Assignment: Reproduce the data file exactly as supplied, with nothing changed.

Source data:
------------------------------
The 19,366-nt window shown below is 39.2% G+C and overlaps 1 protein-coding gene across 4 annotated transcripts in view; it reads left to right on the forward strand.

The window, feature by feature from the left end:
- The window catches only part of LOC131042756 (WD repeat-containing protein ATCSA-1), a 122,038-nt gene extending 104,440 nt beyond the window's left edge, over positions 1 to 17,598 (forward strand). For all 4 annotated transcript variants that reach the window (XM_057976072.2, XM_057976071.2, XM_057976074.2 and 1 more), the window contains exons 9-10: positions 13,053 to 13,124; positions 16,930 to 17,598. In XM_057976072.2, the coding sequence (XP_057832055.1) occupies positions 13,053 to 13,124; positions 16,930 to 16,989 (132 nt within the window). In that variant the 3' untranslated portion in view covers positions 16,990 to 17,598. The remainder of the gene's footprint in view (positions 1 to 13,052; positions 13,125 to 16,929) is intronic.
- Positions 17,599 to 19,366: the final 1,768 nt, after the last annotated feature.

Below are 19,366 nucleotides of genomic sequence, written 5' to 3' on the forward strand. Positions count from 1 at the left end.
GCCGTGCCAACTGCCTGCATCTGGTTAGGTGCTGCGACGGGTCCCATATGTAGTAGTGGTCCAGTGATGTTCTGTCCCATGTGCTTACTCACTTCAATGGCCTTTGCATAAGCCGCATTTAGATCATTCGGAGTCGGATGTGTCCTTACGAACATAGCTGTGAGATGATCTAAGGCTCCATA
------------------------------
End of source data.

The 19,366-nt window shown below is 39.2% G+C and overlaps 1 protein-coding gene across 4 annotated transcripts in view; it reads left to right on the forward strand.

The window, feature by feature from the left end:
- The window catches only part of LOC131042756 (WD repeat-containing protein ATCSA-1), a 122,038-nt gene extending 104,440 nt beyond the window's left edge, over positions 1 to 17,598 (forward strand). For all 4 annotated transcript variants that reach the window (XM_057976072.2, XM_057976071.2, XM_057976074.2 and 1 more), the window contains exons 9-10: positions 13,053 to 13,124; positions 16,930 to 17,598. In XM_057976072.2, the coding sequence (XP_057832055.1) occupies positions 13,053 to 13,124; positions 16,930 to 16,989 (132 nt within the window). In that variant the 3' untranslated portion in view covers positions 16,990 to 17,598. The remainder of the gene's footprint in view (positions 1 to 13,052; positions 13,125 to 16,929) is intronic.
- Positions 17,599 to 19,366: the final 1,768 nt, after the last annotated feature.

Below are 19,366 nucleotides of genomic sequence, written 5' to 3' on the forward strand. Positions count from 1 at the left end.
GCCGTGCCAACTGCCTGCATCTGGTTAGGTGCTGCGACGGGTCCCATATGTAGTAGTGGTCCAGTGATGTTCTGTCCCATGTGCTTACTCACTTCAATGGCCTTTGCATAAGCCGCATTTAGATCATTCGGAGTCGGATGTGTCCTTACGAACATAGCTGTGAGATGATCTAAGGCTCCATA